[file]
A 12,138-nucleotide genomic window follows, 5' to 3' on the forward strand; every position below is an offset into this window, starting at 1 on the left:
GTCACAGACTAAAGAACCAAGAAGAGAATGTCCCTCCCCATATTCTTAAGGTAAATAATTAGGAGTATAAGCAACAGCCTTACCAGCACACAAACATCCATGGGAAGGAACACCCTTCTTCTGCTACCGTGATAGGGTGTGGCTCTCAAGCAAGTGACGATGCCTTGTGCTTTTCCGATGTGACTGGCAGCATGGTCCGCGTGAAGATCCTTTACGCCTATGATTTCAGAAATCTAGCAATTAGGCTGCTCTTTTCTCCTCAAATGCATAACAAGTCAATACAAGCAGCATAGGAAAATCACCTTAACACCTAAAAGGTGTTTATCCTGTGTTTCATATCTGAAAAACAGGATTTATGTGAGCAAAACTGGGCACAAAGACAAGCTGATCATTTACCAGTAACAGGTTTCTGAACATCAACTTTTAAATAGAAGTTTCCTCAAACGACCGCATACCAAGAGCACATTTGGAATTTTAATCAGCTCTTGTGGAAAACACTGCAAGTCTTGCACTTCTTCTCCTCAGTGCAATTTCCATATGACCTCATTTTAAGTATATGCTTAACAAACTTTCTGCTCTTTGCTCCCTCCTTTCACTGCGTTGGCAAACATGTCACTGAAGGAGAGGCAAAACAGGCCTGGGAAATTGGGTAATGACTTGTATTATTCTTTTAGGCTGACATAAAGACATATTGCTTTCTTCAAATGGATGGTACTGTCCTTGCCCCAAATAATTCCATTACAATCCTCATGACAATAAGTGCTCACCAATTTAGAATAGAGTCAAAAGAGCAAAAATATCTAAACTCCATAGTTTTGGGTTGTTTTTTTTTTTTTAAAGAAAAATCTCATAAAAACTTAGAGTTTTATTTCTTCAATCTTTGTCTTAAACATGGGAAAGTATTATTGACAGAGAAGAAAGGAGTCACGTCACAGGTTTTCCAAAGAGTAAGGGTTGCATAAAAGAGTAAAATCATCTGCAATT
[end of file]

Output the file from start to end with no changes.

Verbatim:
A 12,138-nucleotide genomic window follows, 5' to 3' on the forward strand; every position below is an offset into this window, starting at 1 on the left:
GTCACAGACTAAAGAACCAAGAAGAGAATGTCCCTCCCCATATTCTTAAGGTAAATAATTAGGAGTATAAGCAACAGCCTTACCAGCACACAAACATCCATGGGAAGGAACACCCTTCTTCTGCTACCGTGATAGGGTGTGGCTCTCAAGCAAGTGACGATGCCTTGTGCTTTTCCGATGTGACTGGCAGCATGGTCCGCGTGAAGATCCTTTACGCCTATGATTTCAGAAATCTAGCAATTAGGCTGCTCTTTTCTCCTCAAATGCATAACAAGTCAATACAAGCAGCATAGGAAAATCACCTTAACACCTAAAAGGTGTTTATCCTGTGTTTCATATCTGAAAAACAGGATTTATGTGAGCAAAACTGGGCACAAAGACAAGCTGATCATTTACCAGTAACAGGTTTCTGAACATCAACTTTTAAATAGAAGTTTCCTCAAACGACCGCATACCAAGAGCACATTTGGAATTTTAATCAGCTCTTGTGGAAAACACTGCAAGTCTTGCACTTCTTCTCCTCAGTGCAATTTCCATATGACCTCATTTTAAGTATATGCTTAACAAACTTTCTGCTCTTTGCTCCCTCCTTTCACTGCGTTGGCAAACATGTCACTGAAGGAGAGGCAAAACAGGCCTGGGAAATTGGGTAATGACTTGTATTATTCTTTTAGGCTGACATAAAGACATATTGCTTTCTTCAAATGGATGGTACTGTCCTTGCCCCAAATAATTCCATTACAATCCTCATGACAATAAGTGCTCACCAATTTAGAATAGAGTCAAAAGAGCAAAAATATCTAAACTCCATAGTTTTGGGTTGTTTTTTTTTTTTTAAAGAAAAATCTCATAAAAACTTAGAGTTTTATTTCTTCAATCTTTGTCTTAAACATGGGAAAGTATTATTGACAGAGAAGAAAGGAGTCACGTCACAGGTTTTCCAAAGAGTAAGGGTTGCATAAAAGAGTAAAATCATCTGCAATT